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US Air Force missed four chances to stop Texas shooter buying guns

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The U.S. Air Force missed four chances to block the shooter in 2017’s deadly church attack in Texas from buying guns after he was accused of violent crimes while in the military, a report by the Department of Defense’s inspector general said on Friday.

Because the Air Force failed to submit Devin Kelley’s fingerprints to the Federal Bureau of Investigation, the former airman was able to clear background checks to buy the guns he used to kill 26 people at the First Baptist Church in Sutherland Springs.

A Reuters investigation last year found that the Air Force missed multiple chances to submit Kelly’s fingerprints into the FBI’s criminal databases after the November 2017 attack.

Kelley, who was 26, was shot by a bystander as he fled and was found dead soon after, having shot himself in the head.

According to the inspector general’s report, the first missed chance came in June 2011, after the Air Force Office of Special Investigations began investigating a report of Kelley beating his stepson while Kelley served at a base in New Mexico.

The second chance came in February 2012, after the Air Force learned of allegations that Kelley was also beating his wife, the report said.

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The third was in June 2012, when Kelley confessed on video to injuring his stepson, the report said.

The fourth was after Kelley’s court-martial conviction for the assaults in November 2013.

“If Kelley’s fingerprints were submitted to the FBI, he would have been prohibited from purchasing a firearm from a licensed firearms dealer,” the inspector general’s report said.

Each missed instance was a breach of Department of Defense policy, the report said. Multiple Air Force officials involved in Kelley’s case did not understand these policies or were unable to explain why they were not followed in interviews with the inspector general’s office.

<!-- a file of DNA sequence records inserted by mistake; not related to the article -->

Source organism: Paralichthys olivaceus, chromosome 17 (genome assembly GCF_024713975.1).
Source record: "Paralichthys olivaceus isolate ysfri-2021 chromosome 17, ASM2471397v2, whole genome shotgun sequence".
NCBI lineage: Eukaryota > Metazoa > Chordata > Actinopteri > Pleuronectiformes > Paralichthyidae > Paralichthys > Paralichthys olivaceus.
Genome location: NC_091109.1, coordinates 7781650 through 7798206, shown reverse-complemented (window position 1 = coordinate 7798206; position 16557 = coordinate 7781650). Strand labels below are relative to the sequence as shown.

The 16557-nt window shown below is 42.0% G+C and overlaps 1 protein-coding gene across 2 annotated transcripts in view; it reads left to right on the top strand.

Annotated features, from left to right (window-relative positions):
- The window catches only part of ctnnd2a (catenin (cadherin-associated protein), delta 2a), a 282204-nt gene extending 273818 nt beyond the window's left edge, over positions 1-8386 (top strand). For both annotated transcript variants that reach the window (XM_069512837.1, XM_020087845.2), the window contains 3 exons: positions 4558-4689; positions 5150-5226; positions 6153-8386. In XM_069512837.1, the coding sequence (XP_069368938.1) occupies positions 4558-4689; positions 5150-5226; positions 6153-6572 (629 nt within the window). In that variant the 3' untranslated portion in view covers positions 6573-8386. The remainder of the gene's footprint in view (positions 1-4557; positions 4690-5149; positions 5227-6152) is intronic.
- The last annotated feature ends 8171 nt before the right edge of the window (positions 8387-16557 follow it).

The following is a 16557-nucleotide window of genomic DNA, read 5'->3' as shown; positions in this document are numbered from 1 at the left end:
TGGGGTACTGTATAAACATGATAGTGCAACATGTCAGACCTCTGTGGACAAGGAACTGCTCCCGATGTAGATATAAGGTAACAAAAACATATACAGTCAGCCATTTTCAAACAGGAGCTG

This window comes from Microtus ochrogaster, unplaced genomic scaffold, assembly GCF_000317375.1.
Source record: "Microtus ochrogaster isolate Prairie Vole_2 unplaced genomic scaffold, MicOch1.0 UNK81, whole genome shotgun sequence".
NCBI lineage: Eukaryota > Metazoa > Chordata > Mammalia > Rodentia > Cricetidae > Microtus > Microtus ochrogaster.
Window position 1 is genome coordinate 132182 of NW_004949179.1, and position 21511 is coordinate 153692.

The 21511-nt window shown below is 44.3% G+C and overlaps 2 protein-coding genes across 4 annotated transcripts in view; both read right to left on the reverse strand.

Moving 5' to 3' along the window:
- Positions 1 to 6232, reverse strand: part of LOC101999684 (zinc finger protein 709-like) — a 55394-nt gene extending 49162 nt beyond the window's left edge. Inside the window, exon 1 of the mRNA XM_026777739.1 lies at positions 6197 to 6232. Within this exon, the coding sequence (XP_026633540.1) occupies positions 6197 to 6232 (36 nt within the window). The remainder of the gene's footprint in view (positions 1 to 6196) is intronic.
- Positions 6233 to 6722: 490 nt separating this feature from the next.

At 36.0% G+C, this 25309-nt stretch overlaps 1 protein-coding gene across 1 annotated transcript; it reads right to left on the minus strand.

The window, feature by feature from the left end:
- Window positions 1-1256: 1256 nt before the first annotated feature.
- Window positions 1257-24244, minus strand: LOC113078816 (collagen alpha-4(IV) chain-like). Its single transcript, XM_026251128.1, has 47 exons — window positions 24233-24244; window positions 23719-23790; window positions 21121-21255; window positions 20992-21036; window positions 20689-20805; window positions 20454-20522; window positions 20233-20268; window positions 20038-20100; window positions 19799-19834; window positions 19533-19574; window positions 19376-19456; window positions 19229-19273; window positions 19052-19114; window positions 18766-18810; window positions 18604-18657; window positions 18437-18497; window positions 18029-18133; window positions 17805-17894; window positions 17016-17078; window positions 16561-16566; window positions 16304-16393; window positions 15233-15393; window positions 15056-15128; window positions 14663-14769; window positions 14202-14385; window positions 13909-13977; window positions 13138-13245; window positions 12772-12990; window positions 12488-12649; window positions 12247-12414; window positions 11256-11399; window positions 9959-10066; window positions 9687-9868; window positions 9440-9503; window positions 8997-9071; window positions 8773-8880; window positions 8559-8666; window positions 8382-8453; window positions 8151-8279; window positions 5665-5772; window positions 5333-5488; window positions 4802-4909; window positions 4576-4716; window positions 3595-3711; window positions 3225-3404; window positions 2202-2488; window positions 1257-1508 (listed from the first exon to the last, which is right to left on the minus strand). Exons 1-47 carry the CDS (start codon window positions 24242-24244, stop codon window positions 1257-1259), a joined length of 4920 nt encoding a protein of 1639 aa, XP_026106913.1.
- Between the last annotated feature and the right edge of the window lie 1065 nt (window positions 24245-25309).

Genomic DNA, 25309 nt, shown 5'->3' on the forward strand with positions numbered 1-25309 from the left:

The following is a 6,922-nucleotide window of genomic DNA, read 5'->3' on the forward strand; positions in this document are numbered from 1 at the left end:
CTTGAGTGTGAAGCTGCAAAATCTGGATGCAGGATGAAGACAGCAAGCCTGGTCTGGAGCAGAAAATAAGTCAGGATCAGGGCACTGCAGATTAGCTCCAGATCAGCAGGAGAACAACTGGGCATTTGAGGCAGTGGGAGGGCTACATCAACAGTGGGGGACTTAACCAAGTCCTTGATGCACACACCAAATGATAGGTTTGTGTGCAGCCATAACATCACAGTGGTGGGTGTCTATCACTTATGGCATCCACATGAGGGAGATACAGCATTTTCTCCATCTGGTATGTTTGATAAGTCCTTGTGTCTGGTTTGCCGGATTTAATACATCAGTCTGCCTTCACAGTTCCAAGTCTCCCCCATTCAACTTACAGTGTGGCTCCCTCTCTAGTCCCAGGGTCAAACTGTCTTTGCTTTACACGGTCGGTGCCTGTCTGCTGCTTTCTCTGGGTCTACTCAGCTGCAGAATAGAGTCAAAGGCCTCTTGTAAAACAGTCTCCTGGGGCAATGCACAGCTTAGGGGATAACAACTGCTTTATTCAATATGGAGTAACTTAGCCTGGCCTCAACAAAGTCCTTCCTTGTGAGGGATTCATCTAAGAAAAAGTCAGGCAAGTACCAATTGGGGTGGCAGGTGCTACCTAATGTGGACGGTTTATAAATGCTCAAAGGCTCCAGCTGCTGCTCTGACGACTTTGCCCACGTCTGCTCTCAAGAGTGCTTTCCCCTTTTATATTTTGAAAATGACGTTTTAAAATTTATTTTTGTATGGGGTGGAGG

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The inspector general recommended that the Air Force improve its training of staff on submitting fingerprints and examine whether officials involved in Kelley’s case should face discipline.

Previous inspector general reports have found widespread lapses in the military’s reporting of criminal histories to the FBI going back years.

The Air Force agreed with the inspector general’s findings and said they matched the conclusions of its own investigation last year, a spokeswoman said. The Air Force said it has been correcting other instances where it failed to submit fingerprints to the FBI going back to 1998.

Reporting by Jonathan Allen; Editing by David Gregorio

Report typos and corrections to [email protected].
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Retired admiral could pose serious threat if he decides to run against Iowa Republican: report

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On Wednesday, Iowa Starting Line reported that Ret. Adm. Michael Franken is in talks with state and national Democrats about challenging GOP Sen. Joni Ernst.

Franken, who has served as Deputy for Military Operations for AFRICOM, Director of the Defense POW/MIA Accounting Agency, and Chief of Legislative Affairs for the Department of the Navy, hails from Sioux Center, a town in the deeply conservative northwest part of the state.

Ernst, who first gained national attention for her 2014 campaign ad about castrating hogs, is a reliable vote for President Donald Trump in the Senate, and the president's poor approval ratings in Iowa have left Democrats hopeful that they can defeat her.

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‘This American dream’: Pain overwhelms family of drowned migrants

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"They had this American dream," sobbed Rosa Ramirez after images of her drowned son and granddaughter, discovered face-down on the banks of the Rio Grande between Mexico and the United States, shocked the world on Wednesday.

The poignant pictures of Oscar Alberto Martinez and his toddler daughter Valeria -- not yet two years old -- has sparked outrage back home in El Salvador, where around 200 migrants like them leave for the United States daily, preparing to take similar risks.

"The pain has been immense. I still can't believe that my boy and my little granddaughter are dead, they only wanted to get to the United States.... they had this American dream -- to achieve a better life," Oscar's mother told AFP.

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Venezuela government says thwarted attempted ‘coup’

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Venezuela's socialist government said Wednesday it had derailed an attempted coup, claiming the United States, Colombia and Chile colluded in a military plot to assassinate President Nicolas Maduro and install a general and former defense minister in his place.

Communications Minister Jorge Rodriguez said the plan involved active and retired army officers and was to have been executed between Sunday and Monday this past weekend.

"We were in all the meetings to plan the coup d'Etat. We were in all the conferences," Rodriguez said, suggesting that government informers had infiltrated the alleged plotters during planning meetings.

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